NS: It’s interesting how people perceive themselves versus really where their strengths are. Like me, I hated the idea of getting up and speaking before an audience. At least I thought I did. Actually, I love it. I was afraid of the tech aspects. So, I partnered with a tech person. But that sense of what your skills are is really important and a person’s perception may be way off. When you decide to make a change, it’s so intimidating. So, the fact that you’re able to show people where their strengths are, where they ought to be looking, and where they need to build strength is vital. Your partnership with ex judicata will accomplish a lot with courses to build strength, advice from experts, and far more. ex judicata can help place people and help them develop the confidence to be able to go forward and do it.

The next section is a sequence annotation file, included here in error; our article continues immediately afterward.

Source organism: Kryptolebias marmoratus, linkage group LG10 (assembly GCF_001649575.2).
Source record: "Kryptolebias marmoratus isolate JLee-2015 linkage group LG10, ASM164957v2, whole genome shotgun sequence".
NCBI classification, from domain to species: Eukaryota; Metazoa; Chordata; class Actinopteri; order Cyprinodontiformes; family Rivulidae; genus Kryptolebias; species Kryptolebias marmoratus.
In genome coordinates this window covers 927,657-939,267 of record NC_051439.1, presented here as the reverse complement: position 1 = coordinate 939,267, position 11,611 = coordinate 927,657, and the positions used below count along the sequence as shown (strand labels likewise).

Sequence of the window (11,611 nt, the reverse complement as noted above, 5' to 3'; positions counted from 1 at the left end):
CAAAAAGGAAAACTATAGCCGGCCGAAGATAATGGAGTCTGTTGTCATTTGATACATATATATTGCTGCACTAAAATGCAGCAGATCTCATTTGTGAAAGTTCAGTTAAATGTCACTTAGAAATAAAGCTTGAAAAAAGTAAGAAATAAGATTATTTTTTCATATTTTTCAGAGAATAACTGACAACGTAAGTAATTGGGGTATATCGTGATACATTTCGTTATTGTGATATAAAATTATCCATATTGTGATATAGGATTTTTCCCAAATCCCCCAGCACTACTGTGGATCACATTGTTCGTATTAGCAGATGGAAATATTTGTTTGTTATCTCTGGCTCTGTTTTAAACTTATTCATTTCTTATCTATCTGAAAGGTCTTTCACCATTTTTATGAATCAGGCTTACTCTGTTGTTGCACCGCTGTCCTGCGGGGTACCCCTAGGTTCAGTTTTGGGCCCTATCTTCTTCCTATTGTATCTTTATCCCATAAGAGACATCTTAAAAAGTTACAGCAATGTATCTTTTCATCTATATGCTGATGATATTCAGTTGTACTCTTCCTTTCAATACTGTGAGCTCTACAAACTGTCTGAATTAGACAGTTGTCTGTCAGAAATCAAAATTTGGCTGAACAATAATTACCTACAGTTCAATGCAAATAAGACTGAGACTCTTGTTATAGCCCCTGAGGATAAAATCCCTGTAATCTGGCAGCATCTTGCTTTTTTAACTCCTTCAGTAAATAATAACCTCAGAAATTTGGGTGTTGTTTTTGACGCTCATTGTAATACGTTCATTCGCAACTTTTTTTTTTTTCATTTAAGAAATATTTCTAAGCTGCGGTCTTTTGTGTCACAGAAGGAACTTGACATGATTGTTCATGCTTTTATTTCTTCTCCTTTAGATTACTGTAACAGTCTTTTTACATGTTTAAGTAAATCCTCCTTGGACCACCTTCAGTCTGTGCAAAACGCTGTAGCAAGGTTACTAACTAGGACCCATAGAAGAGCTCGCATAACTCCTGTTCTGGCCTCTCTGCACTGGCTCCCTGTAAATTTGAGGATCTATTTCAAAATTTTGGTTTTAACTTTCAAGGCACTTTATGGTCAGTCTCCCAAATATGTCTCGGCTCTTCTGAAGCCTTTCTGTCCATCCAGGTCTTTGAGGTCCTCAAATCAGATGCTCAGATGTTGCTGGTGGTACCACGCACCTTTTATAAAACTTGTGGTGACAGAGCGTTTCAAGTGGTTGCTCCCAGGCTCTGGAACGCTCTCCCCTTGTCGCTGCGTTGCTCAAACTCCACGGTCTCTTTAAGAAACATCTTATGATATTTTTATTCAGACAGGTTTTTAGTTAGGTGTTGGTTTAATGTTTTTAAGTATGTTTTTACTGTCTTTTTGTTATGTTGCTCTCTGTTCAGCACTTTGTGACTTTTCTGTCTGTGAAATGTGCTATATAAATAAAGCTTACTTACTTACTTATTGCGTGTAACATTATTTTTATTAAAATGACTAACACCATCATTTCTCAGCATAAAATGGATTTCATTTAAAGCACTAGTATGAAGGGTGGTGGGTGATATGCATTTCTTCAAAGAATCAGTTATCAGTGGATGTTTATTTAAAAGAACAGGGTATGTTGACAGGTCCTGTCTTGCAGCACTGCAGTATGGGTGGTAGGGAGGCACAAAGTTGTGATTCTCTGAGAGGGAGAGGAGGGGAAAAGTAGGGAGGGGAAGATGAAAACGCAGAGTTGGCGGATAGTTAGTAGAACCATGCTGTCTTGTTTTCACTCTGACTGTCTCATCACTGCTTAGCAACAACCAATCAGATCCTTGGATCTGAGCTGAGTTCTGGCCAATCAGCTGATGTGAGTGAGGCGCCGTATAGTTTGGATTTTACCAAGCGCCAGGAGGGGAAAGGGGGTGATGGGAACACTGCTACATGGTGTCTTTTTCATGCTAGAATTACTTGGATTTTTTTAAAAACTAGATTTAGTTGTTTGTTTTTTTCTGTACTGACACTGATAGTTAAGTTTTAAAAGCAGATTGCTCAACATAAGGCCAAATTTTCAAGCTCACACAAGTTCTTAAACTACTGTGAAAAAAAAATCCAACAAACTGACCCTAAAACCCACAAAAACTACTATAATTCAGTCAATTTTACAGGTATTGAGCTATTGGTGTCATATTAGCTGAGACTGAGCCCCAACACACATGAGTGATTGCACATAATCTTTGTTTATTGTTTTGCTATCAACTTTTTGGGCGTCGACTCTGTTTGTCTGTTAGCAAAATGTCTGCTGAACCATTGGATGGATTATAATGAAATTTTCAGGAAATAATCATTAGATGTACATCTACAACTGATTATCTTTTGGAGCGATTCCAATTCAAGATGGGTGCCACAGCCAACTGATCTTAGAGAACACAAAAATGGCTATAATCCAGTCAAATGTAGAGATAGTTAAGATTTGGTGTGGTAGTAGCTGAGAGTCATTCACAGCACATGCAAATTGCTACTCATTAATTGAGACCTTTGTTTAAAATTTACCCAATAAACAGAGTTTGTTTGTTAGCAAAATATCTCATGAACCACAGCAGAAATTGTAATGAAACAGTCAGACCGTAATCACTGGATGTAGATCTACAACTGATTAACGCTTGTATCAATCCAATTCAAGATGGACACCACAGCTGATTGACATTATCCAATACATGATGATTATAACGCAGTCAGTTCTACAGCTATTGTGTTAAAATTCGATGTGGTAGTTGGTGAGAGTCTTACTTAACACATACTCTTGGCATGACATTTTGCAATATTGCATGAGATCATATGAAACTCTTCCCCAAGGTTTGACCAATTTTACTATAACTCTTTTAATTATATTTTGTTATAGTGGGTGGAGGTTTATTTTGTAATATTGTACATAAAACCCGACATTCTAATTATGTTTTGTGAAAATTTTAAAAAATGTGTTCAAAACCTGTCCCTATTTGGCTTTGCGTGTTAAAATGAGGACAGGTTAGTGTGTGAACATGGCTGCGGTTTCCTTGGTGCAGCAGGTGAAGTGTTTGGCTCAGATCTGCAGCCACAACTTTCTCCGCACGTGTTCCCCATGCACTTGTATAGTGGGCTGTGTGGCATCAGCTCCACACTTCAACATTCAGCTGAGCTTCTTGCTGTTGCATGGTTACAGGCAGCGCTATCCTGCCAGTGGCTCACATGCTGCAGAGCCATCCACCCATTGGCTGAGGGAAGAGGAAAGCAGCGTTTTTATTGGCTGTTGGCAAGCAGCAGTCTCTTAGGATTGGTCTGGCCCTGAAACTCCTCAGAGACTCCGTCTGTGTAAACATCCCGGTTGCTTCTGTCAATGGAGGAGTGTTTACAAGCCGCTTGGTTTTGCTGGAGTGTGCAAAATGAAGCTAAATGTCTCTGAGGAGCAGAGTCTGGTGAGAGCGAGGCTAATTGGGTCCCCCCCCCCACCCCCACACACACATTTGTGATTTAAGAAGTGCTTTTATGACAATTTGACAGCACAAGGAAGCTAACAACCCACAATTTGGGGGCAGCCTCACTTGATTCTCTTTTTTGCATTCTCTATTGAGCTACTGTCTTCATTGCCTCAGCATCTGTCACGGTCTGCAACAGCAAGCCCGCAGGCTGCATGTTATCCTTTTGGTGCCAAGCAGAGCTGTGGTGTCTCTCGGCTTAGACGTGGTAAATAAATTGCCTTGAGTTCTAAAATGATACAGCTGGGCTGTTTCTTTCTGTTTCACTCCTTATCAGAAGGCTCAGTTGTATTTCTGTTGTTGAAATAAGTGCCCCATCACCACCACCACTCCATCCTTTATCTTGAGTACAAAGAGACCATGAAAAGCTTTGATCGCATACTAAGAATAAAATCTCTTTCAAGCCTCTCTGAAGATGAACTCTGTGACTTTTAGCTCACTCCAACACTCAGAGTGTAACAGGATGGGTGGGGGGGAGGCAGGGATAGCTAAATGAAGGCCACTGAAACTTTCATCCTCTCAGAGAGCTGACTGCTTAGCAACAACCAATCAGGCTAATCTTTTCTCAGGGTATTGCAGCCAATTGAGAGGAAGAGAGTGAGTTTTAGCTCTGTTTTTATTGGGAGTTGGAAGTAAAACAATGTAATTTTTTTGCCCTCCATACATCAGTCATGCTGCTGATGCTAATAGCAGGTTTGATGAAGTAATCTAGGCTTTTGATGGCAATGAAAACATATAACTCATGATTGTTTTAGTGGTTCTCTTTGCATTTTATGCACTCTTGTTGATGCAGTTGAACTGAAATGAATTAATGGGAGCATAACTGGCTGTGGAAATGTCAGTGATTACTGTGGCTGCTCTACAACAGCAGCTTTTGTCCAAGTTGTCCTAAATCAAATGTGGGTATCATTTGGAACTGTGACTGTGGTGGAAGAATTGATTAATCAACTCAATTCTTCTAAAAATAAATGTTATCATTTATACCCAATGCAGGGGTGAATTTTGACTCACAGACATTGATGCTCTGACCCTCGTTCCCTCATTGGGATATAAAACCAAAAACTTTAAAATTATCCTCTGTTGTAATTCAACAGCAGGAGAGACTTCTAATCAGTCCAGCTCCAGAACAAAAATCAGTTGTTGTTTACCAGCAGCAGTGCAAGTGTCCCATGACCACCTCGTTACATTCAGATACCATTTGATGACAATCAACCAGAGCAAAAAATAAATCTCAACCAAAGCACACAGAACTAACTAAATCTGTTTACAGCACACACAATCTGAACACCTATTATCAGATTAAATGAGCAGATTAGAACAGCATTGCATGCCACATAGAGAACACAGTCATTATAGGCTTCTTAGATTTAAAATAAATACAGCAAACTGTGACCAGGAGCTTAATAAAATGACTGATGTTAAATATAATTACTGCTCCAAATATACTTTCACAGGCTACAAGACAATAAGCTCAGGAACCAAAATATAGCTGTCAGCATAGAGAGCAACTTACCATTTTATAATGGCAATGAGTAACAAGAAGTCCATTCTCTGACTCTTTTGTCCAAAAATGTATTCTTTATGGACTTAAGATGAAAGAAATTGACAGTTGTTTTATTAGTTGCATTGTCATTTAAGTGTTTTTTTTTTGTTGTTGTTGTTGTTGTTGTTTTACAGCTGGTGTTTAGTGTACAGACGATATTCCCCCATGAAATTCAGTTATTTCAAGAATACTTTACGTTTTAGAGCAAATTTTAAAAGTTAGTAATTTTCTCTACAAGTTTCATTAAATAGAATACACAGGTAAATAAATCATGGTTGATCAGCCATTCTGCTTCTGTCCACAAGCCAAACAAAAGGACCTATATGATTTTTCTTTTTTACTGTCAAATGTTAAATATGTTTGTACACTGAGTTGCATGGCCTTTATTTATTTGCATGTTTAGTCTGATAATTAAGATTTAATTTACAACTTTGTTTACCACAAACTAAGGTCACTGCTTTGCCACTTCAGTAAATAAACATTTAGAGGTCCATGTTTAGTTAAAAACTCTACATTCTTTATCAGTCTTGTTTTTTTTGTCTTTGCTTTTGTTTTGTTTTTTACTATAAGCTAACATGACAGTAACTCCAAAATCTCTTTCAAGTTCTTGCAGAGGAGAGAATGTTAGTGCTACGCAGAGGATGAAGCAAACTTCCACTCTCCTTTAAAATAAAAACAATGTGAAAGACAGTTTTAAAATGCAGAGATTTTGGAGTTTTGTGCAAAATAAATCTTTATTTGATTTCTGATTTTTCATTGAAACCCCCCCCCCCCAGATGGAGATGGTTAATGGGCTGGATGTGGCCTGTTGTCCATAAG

DH: It’s true, often people don’t know their strengths. They think they know, and then they find out they’re different. There was a conference Boardwise had in Canada and there was a husband and wife in attendance. We had a drawing where people could put their business cards in a bowl to win a free assessment. We pulled out the name of this one woman. She said, “Well, I’ve been listening to your whole discussion about profiles. I know which style is mine.” Her husband started saying, “No, no, no, you’re wrong. It’s this . . . .” Well, I think I saved their marriage because the results showed that they were both wrong.
NS: (laughing) I had a feeling they were both wrong.